Adults, teens, and adolescents who bully or are being bullied are at higher risk for a wide range of problems, including abusing alcohol, drugs, and eating disorders. They even risk having problems into adulthood, PTSD, eating disorders, self-harm (e.g. Cutting, burning, and hair pulling), and multiple substance use. Although we “vividly remember” what it “feels” like being in school and being “BULLIED”. Many parents, teachers, law enforcement, and others do not understand or underestimate the amount of bullying that still takes place at school, at home, in the workplace, on the internet, on Facebook, and on texting.
Individuals bully what they do not understand. Many kids and adults are bullied at home and often become the bully at school and in the workplace. The person who is bullying is using abuse and control over others as an attempt to have some control over their feelings outside their home.
“I remember not getting help with my words, the fear, the anger, and the emotional pain. I felt hurt, scared, and alone”. Teachers blamed me saying “You must have done something to make them mad at you” or “you need to stand up for yourself”. I was not safe at home, at school, or anywhere. So I felt hopeless and helpless, and all I could think of is how to make it stop. “I wanted to disappear to make it all better”. I felt like I was the problem. I began to feel like I should not be here anymore. “I began to think of ways I could no longer suffer or die”. How many times have you felt this way? How many of you still feel bullied or are bullied in your adult life at work, in social settings, and in college? Bullying at work can seem passive with the threats, fear, and intimidation of “boss just cares about me” or “coercing you to do something against your beliefs”.
Bullying and its consequences:
Bullying is intentional negative behavior that is repeated and involves an imbalance of social, mental, emotional, or physical power. An easier way to say it is Bullying is and feels unfair and one-sided. It happens when someone keeps intimidating, making fun of you, hurting, putting you down, frightening, threatening, or leaving someone out of activities on purpose.
In other words, bullying is any kind of physical or verbal abuse that:
Happens more than once
The victim is unable to, or afraid to, defend him or herself
Is done on purpose, with an intent to cause harm
The types of bullying behaviors include but are not limited to Internet or Cyberbullying, physical threats, physical aggression, relational aggression, and Identity-based bullying (sexual orientation, gay, lesbian, transgendered; religion, sports, contest, pageants, and academic competing). No matter the form or expression of bullying is intended to coerce, intimidate and cause physical, mental, or emotional harm to any person, student, or worker.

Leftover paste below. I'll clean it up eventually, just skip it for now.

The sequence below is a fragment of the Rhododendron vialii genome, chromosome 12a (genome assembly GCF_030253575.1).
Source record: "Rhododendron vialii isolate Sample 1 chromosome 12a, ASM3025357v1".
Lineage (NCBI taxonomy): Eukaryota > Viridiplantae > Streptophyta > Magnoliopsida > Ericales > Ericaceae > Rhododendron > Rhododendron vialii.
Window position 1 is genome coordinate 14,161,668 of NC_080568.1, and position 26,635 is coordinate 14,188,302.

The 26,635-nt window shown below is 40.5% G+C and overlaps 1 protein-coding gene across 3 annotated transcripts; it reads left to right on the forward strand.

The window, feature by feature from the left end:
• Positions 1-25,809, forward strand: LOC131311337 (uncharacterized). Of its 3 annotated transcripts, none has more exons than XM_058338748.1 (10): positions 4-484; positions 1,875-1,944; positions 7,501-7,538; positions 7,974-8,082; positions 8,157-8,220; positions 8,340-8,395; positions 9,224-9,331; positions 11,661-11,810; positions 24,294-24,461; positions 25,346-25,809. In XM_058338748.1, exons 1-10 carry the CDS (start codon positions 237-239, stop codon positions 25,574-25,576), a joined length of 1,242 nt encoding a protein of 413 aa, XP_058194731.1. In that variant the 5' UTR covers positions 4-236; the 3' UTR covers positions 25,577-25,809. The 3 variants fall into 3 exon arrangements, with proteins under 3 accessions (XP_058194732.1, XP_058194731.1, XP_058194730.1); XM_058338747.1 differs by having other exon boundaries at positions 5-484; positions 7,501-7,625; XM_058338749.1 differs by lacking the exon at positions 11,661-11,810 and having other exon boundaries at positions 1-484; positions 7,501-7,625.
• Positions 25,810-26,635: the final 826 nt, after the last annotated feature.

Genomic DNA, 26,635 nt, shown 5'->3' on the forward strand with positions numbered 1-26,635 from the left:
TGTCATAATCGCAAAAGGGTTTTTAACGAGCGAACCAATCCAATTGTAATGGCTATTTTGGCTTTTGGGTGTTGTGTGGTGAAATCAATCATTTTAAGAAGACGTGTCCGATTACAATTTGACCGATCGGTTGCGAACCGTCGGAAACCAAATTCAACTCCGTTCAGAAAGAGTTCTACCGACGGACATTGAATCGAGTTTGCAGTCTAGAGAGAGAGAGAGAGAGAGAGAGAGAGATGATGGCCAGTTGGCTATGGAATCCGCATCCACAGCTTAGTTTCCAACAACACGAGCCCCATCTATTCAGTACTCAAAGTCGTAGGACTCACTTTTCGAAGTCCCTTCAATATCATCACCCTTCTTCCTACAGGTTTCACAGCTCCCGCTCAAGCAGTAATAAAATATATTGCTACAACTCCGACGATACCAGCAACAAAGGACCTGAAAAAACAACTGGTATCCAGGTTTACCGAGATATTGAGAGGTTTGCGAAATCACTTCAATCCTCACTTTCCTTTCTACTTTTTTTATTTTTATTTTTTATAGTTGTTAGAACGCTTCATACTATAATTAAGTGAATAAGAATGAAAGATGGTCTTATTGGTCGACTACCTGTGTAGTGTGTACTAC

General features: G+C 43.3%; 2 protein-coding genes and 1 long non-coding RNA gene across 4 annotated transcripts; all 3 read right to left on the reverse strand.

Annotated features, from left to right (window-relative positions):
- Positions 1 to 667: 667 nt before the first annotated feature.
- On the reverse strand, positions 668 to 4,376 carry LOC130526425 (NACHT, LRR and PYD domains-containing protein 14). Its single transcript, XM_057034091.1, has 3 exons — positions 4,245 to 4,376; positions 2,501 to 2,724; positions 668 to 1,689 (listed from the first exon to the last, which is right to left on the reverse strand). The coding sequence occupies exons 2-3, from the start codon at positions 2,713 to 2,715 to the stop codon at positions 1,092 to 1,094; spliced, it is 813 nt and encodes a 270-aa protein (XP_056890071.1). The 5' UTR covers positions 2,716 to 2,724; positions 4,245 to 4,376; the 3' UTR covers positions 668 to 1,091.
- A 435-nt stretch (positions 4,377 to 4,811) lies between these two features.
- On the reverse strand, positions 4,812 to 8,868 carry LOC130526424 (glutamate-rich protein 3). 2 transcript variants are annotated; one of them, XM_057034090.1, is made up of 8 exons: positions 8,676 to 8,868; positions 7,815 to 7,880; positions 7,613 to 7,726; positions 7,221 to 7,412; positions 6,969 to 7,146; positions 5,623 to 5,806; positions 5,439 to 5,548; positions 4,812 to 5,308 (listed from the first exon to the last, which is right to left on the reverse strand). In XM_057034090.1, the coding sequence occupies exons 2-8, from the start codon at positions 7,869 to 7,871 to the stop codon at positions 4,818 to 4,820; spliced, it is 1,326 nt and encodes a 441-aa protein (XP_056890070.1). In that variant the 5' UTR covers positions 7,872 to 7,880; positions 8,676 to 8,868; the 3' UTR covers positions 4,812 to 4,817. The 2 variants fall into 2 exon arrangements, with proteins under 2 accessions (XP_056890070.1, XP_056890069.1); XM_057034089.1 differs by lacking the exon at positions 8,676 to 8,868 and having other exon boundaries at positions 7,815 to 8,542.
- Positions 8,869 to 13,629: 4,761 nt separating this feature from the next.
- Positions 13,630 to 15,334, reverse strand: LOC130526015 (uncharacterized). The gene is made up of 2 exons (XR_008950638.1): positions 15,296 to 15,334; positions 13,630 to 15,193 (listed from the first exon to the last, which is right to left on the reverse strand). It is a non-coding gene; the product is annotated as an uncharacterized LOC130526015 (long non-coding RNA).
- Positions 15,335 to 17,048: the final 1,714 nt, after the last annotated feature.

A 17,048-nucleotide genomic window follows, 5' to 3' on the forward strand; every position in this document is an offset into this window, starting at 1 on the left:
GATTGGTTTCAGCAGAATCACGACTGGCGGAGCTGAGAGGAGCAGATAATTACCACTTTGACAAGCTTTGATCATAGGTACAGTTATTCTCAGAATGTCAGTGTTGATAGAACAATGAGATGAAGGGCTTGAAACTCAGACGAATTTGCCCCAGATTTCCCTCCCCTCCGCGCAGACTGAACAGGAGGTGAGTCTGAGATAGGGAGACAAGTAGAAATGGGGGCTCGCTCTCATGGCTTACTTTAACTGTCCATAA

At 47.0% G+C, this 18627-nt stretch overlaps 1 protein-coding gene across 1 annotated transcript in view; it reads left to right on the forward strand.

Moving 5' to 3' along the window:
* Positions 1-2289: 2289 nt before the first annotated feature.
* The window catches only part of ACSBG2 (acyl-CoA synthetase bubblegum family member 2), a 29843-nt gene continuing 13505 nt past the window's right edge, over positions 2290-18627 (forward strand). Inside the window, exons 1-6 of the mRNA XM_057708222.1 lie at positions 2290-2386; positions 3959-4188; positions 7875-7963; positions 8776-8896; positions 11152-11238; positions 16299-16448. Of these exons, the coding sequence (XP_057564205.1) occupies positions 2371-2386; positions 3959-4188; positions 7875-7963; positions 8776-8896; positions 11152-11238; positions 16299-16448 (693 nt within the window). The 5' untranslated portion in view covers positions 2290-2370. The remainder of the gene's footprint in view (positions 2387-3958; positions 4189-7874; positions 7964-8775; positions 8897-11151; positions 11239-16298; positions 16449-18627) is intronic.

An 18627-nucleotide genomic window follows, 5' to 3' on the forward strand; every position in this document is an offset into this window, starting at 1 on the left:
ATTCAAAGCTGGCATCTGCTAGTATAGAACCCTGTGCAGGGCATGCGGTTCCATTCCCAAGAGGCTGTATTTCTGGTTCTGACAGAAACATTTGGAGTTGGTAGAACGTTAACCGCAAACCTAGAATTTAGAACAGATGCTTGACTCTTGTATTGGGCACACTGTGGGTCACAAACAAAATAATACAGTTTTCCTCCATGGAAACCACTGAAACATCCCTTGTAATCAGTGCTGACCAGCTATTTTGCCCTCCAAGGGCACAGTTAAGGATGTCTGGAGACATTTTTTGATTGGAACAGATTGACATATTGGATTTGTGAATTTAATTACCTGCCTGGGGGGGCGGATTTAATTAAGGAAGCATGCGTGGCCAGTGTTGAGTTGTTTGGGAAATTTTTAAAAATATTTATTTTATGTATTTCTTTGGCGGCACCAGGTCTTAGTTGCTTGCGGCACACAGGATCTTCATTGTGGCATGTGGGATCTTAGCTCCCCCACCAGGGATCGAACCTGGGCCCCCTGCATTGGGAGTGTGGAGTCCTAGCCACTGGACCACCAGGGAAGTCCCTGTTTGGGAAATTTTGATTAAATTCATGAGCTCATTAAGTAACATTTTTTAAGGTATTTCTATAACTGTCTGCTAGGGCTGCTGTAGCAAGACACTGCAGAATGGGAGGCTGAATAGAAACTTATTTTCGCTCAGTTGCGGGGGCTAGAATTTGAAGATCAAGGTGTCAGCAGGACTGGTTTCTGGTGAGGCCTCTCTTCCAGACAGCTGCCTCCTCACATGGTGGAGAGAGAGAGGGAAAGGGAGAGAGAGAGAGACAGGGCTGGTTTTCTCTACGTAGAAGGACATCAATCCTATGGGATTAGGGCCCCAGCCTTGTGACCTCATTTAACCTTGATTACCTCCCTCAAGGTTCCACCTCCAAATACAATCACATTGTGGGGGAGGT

Simply put, the types of bullying include:
Physical attacks may include but are not limited to shoving into lockers, punching, or kicking
Verbal attacks are demonstrated by calling names, making cruel remarks, or “making fun” of someone
Social attacks through spreading rumors, sabotaging friendships, or deliberately excluding others
Online attacks, or cyberbullying via texting, emailing, or posting on a website anything cruel, untrue, or otherwise harmful about a person
What it does:
The targets of bullying (Adolescents, Teens, and Adults) and Bullies (the person harming) have adverse socio-emotional implications from any form of bullying behavior which lead to feelings: Depression, anxiety, aggression against others, or self, low self-esteem, psychosomatic feelings, lowering academic performance, skipping school, increase in illnesses to stay home, fear, thoughts of death (suicidal thoughts) or thoughts of hurting others (homicidal behavior) just to stop the “emotional hurt” the victim feels inside. People who are bullied often blame themselves for the behaviors; accept the behavior as being ok or “they are not doing it on purpose”. Bullies often displace their internal anger and or sadness verbally or physically onto someone or something else to feel better about themselves. People who often engage in bullying behaviors escalate to adult delinquent behaviors that are often criminal without treatment.
Adults, teens, and adolescents who are bullied report having more physical health complaints and engaging in higher levels of problem behaviors, such as smoking, drugs, alcohol abuse, self-harm (eg. Cutting, burning, and hair pulling), eating disorders, oppositional defiant behaviors, dissociative disorders (annihilating their identities), and Post Traumatic Stress Disorder (PTSD). They, too, can face problems into adulthood, including depression, anxiety, sadness, and loneliness.
Bystanders also suffer an increased risk of alcohol, food, or other drugs, have increased mental health problems like anxiety, depression, and PTSD depending on the abuse witnessed, and are more likely to miss or skip school.